But of course Jones is fully aware of the disagreements around the edges of the science.  That's what science is for those who don't know.


I think I might refine the definition of the argumentum ad imperfectionem somewhat today.  As I alleged the other day, ad imperfectionem fallacy occurs when one asserts that the minor errors in someone's argument may be justifiably exaggerated by opponents of that argument.  So, for instance, minor errors in a legal filing undermine one's entire case, not just those particular claims relevant to those errors.  For, after all, if there are a couple of typos, who knows what other kinds of serious errors there could be.  This, of course, is the response of a crazy person.  But not all crazy is the same, so it's worth it to take a closer look at the crazy.   

On this description, the imperfectionem is a variation of the ignoratio elenchi (IE).  The ignoratio elenchi, sometimes called "missing the point" or–get this–"non sequitur", is a kind of a catch-all category of fallacy: any other basic failure of informal entailment gets thrown in here.  Here, for instance, is the way Patrick Hurley puts it in A Concise Introduction to Logic:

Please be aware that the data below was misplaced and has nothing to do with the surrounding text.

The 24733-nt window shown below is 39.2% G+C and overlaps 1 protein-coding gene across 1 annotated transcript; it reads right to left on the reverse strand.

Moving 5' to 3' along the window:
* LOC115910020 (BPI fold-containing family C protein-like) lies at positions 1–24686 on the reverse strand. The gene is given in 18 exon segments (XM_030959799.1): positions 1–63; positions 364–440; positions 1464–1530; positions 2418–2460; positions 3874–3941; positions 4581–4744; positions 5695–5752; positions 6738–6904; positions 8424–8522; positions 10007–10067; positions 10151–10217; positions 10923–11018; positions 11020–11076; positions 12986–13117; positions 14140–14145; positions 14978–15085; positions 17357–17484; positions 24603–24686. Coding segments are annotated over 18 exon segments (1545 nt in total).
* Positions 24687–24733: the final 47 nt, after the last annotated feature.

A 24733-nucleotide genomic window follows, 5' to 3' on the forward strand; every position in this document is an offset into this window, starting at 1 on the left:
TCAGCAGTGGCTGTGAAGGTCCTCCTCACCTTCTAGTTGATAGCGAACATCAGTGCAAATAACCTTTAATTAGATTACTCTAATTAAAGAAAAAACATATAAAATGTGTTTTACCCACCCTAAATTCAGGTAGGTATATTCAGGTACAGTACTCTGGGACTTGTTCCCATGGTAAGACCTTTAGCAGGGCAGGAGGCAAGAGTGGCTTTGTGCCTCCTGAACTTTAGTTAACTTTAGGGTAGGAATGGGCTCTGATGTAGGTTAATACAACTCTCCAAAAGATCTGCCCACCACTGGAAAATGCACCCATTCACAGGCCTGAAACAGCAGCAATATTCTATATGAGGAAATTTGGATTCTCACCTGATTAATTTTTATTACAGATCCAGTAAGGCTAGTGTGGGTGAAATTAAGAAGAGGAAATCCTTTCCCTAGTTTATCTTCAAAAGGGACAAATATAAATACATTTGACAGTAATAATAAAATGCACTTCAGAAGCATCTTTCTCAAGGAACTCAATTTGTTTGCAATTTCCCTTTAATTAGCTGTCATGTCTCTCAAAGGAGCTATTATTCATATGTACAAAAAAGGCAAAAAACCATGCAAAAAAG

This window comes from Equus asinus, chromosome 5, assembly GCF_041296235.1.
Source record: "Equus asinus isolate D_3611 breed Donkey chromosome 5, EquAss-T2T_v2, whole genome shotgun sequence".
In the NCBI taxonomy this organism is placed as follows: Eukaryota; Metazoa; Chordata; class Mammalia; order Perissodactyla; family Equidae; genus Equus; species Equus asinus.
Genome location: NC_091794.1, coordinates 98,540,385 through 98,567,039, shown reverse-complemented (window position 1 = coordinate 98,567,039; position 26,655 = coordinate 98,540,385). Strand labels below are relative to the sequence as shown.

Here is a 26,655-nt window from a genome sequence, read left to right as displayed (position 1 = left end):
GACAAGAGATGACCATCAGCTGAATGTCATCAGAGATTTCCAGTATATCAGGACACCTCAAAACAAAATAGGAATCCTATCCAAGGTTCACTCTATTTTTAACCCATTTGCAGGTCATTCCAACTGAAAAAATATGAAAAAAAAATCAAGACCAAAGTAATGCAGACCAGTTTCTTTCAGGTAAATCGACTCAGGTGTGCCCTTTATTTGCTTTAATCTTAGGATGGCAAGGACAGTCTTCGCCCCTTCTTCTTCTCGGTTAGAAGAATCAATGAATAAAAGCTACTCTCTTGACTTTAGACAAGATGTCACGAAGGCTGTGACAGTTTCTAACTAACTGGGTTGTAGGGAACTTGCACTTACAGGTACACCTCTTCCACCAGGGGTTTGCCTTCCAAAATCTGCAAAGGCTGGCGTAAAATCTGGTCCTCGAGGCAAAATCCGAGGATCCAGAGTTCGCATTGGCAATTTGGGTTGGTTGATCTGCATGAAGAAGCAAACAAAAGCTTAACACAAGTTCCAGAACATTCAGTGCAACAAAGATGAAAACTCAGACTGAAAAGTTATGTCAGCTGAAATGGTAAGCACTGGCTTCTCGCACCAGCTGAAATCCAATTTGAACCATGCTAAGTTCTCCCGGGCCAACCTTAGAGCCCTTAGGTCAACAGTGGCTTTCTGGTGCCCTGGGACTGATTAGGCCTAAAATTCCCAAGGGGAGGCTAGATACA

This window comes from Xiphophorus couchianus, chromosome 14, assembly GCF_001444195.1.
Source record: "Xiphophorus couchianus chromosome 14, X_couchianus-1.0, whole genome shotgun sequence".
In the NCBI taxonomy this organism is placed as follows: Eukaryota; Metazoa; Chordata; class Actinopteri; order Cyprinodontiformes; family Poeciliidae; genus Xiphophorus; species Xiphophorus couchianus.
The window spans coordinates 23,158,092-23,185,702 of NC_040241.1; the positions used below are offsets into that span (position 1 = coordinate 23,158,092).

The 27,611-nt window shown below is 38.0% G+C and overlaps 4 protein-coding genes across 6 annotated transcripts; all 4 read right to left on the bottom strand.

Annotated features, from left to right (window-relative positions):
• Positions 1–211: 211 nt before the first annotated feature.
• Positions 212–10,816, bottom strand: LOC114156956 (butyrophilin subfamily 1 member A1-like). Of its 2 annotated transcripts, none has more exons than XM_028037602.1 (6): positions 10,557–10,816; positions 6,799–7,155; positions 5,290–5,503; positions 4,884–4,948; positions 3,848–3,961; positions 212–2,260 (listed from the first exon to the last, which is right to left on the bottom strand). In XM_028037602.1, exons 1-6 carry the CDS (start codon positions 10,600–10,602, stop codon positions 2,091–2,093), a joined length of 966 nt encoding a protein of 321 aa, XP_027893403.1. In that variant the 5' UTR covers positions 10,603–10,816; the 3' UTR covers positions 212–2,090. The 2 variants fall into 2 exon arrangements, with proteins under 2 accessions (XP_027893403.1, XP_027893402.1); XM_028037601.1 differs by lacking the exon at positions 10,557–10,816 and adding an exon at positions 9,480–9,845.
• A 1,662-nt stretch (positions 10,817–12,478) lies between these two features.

Missing the point illustrates a special form of irrelevance.  This fallacy occurs when the premises of an argument support one particular conclusion, but then a different conclusion, often vaguely related to the correct conclusion, is drawn.


but in some ways it serves as a catchall for arguments that are not clear instances of one or more of the other fallacies.

Textbooks will often use examples of IEs with outrageous conclusions where more moderate ones are available.  So, for instance, given the inevitable shortcomings in weather forecasts, one ought not to listen to them at all.  That's dumb, as weather forecasts are predictions, and predictions can be wrong.  Again, the conclusion of a crazy person.  This conclusion, in that particular example, is driven by the idea that any imperfection, however minor, in the assertions of one party are sufficient to create doubt about that party's entire case.